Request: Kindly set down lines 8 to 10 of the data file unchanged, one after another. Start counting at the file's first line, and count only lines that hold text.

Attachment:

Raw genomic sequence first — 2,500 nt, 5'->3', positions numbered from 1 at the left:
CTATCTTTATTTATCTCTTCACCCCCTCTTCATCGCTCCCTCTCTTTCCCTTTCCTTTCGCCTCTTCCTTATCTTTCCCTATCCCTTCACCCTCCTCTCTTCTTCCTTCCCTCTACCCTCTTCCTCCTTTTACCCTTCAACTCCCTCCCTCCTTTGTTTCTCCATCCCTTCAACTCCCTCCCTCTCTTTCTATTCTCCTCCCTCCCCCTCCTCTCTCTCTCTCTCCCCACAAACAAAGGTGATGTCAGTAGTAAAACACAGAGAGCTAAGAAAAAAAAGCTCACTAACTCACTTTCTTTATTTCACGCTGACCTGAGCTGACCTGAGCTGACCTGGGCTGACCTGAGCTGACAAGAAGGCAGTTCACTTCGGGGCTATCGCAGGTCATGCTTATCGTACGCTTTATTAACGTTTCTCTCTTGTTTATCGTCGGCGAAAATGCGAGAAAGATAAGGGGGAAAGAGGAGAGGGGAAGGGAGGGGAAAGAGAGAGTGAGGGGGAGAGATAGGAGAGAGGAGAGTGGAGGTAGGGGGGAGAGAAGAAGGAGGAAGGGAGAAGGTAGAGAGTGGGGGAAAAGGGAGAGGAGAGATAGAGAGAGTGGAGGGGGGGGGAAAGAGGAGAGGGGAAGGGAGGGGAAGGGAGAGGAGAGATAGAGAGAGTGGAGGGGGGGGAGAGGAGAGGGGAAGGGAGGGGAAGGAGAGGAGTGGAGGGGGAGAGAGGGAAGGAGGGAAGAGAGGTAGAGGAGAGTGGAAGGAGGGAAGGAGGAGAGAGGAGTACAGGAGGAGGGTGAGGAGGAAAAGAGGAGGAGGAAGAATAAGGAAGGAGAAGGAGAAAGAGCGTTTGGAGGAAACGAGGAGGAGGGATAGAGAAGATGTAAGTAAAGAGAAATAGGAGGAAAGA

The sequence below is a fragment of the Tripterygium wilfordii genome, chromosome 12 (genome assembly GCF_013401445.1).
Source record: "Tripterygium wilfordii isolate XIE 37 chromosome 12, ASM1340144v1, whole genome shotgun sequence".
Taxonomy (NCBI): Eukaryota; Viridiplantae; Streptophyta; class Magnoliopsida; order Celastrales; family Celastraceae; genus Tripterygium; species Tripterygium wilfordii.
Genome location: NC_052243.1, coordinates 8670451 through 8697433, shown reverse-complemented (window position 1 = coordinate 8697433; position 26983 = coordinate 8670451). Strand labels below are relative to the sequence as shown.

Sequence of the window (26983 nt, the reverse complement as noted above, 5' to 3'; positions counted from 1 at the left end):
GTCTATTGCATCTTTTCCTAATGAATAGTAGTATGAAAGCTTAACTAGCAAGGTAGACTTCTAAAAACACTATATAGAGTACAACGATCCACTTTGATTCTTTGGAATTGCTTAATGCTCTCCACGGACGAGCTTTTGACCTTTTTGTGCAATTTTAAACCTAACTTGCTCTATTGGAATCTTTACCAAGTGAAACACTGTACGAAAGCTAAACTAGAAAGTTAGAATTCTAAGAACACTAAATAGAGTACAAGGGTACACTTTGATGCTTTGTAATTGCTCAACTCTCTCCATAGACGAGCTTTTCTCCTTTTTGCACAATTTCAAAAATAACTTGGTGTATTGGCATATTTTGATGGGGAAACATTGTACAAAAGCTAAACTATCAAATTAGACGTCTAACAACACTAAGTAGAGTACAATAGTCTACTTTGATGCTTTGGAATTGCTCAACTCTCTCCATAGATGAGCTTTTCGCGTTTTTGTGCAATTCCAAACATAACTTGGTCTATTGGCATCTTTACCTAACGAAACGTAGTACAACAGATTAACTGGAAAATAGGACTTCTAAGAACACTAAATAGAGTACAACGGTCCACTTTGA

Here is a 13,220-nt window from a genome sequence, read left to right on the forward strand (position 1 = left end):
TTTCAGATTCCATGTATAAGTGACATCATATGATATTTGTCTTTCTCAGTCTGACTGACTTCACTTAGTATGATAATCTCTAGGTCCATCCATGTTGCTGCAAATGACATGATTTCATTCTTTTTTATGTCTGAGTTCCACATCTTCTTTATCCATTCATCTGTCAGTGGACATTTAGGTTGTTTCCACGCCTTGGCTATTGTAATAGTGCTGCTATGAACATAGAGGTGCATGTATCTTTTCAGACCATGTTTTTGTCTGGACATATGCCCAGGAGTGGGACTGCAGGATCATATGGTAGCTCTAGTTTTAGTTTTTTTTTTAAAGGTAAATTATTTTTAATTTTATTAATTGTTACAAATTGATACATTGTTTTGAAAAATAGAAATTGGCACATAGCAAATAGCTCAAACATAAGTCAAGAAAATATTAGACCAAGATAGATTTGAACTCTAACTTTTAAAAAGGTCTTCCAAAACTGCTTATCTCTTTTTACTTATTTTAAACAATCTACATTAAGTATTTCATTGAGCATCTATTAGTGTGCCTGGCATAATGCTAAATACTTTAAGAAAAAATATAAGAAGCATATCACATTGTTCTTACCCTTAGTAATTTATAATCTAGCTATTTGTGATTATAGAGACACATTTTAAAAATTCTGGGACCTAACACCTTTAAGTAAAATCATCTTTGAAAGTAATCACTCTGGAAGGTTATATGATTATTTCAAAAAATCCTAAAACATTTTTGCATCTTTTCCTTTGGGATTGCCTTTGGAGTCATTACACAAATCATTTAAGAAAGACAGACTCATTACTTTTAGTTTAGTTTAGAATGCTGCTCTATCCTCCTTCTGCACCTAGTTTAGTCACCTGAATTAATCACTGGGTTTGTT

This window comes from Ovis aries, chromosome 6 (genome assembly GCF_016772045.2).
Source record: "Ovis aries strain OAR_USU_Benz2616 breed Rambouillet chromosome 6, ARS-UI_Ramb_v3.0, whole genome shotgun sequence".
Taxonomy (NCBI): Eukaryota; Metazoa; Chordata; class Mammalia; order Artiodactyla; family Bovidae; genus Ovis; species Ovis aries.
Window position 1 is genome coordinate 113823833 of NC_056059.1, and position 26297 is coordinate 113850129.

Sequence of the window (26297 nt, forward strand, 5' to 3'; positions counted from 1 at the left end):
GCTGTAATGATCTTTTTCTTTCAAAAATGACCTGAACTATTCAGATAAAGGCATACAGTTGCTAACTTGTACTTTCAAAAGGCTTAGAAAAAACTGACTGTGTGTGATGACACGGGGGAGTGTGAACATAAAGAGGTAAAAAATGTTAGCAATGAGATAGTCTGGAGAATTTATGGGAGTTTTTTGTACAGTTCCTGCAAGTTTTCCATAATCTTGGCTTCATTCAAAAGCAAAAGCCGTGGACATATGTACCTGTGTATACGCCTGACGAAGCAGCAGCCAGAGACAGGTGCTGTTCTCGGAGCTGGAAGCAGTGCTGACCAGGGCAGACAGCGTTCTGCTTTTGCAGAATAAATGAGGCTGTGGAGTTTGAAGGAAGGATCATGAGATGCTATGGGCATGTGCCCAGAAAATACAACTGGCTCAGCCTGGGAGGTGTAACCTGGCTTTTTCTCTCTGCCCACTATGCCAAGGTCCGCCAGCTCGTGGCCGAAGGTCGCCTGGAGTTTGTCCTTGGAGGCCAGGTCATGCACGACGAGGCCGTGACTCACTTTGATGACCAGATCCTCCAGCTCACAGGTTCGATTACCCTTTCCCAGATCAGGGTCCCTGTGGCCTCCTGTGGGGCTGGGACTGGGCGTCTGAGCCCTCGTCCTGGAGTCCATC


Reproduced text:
GTCTATTGCATCTTTTCCTAATGAATAGTAGTATGAAAGCTTAACTAGCAAGGTAGACTTCTAAAAACACTATATAGAGTACAACGATCCACTTTGATTCTTTGGAATTGCTTAATGCTCTCCACGGACGAGCTTTTGACCTTTTTGTGCAATTTTAAACCTAACTTGCTCTATTGGAATCTTTACCAAGTGAAACACTGTACGAAAGCTAAACTAGAAAGTTAGAATTCTAAGAACACTAAATAGAGTACAAGGGTACACTTTGATGCTTTGTAATTGCTCAACTCTCTCCATAGACGAGCTTTTCTCCTTTTTGCACAATTTCAAAAATAACTTGGTGTATTGGCATATTTTGATGGGGAAACATTGTACAAAAGCTAAACTATCAAATTAGACGTCTAACAACACTAAGTAGAGTACAATAGTCTACTTTGATGCTTTGGAATTGCTCAACTCTCTCCATAGATGAGCTTTTCGCGTTTTTGTGCAATTCCAAACATAACTTGGTCTATTGGCATCTTTACCTAACGAAACGTAGTACAACAGATTAACTGGAAAATAGGACTTCTAAGAACACTAAATAGAGTACAACGGTCCACTTTGA

Here is a 13,220-nt window from a genome sequence, read left to right on the forward strand (position 1 = left end):
TTTCAGATTCCATGTATAAGTGACATCATATGATATTTGTCTTTCTCAGTCTGACTGACTTCACTTAGTATGATAATCTCTAGGTCCATCCATGTTGCTGCAAATGACATGATTTCATTCTTTTTTATGTCTGAGTTCCACATCTTCTTTATCCATTCATCTGTCAGTGGACATTTAGGTTGTTTCCACGCCTTGGCTATTGTAATAGTGCTGCTATGAACATAGAGGTGCATGTATCTTTTCAGACCATGTTTTTGTCTGGACATATGCCCAGGAGTGGGACTGCAGGATCATATGGTAGCTCTAGTTTTAGTTTTTTTTTTAAAGGTAAATTATTTTTAATTTTATTAATTGTTACAAATTGATACATTGTTTTGAAAAATAGAAATTGGCACATAGCAAATAGCTCAAACATAAGTCAAGAAAATATTAGACCAAGATAGATTTGAACTCTAACTTTTAAAAAGGTCTTCCAAAACTGCTTATCTCTTTTTACTTATTTTAAACAATCTACATTAAGTATTTCATTGAGCATCTATTAGTGTGCCTGGCATAATGCTAAATACTTTAAGAAAAAATATAAGAAGCATATCACATTGTTCTTACCCTTAGTAATTTATAATCTAGCTATTTGTGATTATAGAGACACATTTTAAAAATTCTGGGACCTAACACCTTTAAGTAAAATCATCTTTGAAAGTAATCACTCTGGAAGGTTATATGATTATTTCAAAAAATCCTAAAACATTTTTGCATCTTTTCCTTTGGGATTGCCTTTGGAGTCATTACACAAATCATTTAAGAAAGACAGACTCATTACTTTTAGTTTAGTTTAGAATGCTGCTCTATCCTCCTTCTGCACCTAGTTTAGTCACCTGAATTAATCACTGGGTTTGTT